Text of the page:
LOS ANGELES • Hollywood star Johnny Depp took in hundreds of millions of dollars as Captain Jack Sparrow in Walt Disney's Pirates Of The Caribbean franchise and other movies, but it was not enough to pay for his own swashbuckling lifestyle.
The 54-year-old actor's financial implosion is at the heart of a lawsuit he brought against his former business manager, seeking US$25 million (S$35 million) in damages for negligence and mismanagement.
In a preliminary skirmish on Monday in Los Angeles, his lawyers persuaded a state judge to narrow counter-claims by The Management Group that he is to blame for his financial problems.
California Superior Court Judge Teresa Beaudet ruled that The Management Group's list of outrageous spending by Depp was irrelevant to the counter-claims against him for unpaid fees.
She also tossed out the business manager's request for a declaration that Depp authorised all the payments made on his behalf, that the company filed his taxes on time, and that he was responsible for his own financial waste.
She denied Depp's request to throw out a separate claim against him for promissory fraud - essentially alleging he had no intention to fulfil his promise to pay some of the company's management fees.
The row made headlines when the company Depp fired last year alleged that he had ignored warnings that his US$2-million-a-month lifestyle was not sustainable.
His purchases included a chateau in France, islands in the Bahamas and art works by Andy Warhol, according to the company.
Depp said the list of big-ticket purchases was "an improper, retaliatory effort" to publicly attack him and distract from The Management Group's wrongdoing.
The Beverly Hills-based company received 5 per cent of his gross income, or about US$28 million over 17 years. It had on average four full-time staff working on Depprelated matters, it said.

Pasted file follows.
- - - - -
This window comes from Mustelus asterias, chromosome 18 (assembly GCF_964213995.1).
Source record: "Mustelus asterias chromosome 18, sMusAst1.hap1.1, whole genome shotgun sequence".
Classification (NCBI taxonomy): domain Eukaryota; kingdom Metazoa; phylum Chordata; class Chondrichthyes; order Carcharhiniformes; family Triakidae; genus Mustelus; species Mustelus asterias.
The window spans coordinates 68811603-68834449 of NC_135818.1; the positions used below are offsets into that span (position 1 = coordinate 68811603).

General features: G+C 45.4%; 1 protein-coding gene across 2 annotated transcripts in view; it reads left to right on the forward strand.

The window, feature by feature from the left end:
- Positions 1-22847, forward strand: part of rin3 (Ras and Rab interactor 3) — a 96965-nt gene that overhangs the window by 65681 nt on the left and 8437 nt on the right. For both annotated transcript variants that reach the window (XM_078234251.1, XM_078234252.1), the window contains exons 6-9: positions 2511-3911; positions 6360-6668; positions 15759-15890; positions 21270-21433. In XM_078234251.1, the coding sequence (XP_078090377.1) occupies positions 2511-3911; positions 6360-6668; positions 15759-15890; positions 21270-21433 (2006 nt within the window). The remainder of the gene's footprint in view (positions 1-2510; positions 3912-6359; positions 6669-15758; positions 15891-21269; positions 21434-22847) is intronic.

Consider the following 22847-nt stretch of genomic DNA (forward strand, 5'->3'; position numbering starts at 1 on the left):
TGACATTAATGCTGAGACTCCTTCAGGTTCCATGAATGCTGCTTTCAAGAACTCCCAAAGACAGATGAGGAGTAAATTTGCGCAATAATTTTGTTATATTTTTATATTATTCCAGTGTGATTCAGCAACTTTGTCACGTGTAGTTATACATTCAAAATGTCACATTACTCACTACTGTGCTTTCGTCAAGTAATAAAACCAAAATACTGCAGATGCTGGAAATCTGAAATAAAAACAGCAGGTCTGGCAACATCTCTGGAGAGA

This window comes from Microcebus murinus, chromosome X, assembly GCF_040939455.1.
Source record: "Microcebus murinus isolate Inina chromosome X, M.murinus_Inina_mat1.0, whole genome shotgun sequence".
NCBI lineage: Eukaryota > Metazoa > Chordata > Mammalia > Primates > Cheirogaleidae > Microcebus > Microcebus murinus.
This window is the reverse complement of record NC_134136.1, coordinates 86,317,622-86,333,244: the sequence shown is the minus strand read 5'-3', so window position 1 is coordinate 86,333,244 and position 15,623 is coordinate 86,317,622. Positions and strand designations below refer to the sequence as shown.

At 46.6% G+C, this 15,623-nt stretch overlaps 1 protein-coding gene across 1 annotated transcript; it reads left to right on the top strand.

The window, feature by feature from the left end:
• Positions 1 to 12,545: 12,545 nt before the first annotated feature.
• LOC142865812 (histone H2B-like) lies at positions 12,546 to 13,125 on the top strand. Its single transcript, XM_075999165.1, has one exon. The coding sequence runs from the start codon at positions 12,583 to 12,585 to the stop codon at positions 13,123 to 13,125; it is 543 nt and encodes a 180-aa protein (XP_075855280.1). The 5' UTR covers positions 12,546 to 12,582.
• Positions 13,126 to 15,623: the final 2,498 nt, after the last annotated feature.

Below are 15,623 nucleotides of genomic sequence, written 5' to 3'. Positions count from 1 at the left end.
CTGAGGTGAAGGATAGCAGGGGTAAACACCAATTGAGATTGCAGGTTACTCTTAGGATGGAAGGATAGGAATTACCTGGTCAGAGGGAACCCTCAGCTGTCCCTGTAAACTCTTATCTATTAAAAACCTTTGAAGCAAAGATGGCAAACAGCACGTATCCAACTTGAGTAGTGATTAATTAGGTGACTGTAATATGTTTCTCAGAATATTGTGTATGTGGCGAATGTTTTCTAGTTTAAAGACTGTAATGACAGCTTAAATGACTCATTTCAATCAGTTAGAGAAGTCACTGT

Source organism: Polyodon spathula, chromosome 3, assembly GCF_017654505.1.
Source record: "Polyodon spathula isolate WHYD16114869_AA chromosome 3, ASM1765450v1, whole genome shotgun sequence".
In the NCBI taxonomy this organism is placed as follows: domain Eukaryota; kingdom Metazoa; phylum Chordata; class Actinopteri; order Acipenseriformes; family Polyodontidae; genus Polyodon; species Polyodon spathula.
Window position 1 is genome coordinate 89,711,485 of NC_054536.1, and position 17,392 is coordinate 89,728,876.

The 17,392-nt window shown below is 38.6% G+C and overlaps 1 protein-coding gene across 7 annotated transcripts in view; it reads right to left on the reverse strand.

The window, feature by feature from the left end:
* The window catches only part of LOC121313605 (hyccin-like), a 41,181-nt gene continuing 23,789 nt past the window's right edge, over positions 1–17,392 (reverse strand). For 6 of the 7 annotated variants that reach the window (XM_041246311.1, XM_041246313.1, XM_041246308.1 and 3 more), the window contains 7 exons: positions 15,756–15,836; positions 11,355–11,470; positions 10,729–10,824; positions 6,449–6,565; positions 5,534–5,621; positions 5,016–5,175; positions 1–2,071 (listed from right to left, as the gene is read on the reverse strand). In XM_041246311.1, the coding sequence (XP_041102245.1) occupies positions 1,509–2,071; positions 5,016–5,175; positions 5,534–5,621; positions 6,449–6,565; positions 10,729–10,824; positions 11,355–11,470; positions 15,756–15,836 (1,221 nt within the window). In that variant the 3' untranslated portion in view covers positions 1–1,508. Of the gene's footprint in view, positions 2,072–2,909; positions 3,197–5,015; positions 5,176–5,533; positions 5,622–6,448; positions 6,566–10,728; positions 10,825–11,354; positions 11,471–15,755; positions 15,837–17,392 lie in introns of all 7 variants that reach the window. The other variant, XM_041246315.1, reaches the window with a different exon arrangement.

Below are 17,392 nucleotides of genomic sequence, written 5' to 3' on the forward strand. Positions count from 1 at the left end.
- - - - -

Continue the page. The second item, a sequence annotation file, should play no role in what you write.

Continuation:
Unlike the talent agents and entertainment lawyers whose services Hollywood stars rely on, business managers are not regulated, which creates a greater risk of disputes ending up in court, said Mr Devin McRae, a lawyer with Early Sullivan Wright Gizer & McRae LLP.
In the Depp case, the business manager's deflection of blame on the client raised the question of whether the company should have represented Depp if it was not able to control him, added Mr McRae.
But The Management Group would not drop a long-term client during "his most difficult time", Mr Michael Kump, a lawyer for the company, said last week.
"The idea that Depp would have been better off without TMG is bizarre," he added.
Beyond what Depp paid his business managers, his talent agency took 10 per cent from the top of his income and his entertainment lawyer another 5 per cent, according to The Management Group.
After that, he was on the hook for about 50 per cent of his income in United States and California taxes.
Depp was forced to take loans to cover his expenses, the company said, claiming that his lawsuit was prompted by its decision to foreclose on his Los Angeles home.
The property was collateral for a US$5 million loan the firm made to him in 2012 when a bank called in a loan that he could not repay.
The Management Group started foreclosure procedures last year, months after Depp fired the company and failed to make payments on the still outstanding loan.
Depp alleged that the company's failure to pay his taxes on time, its practice of loaning money from him to others, mismanagement of his expenses and "reckless borrowing" on his behalf are the reasons he suffered US$25 million in damages.
After Monday's hearing, Mr Kump said: "Today's ruling was a clear victory for The Management Group because the court ruled in favour of our fraud claim."
He added that the company will ask again for the judge to find that Depp brought his troubles on himself.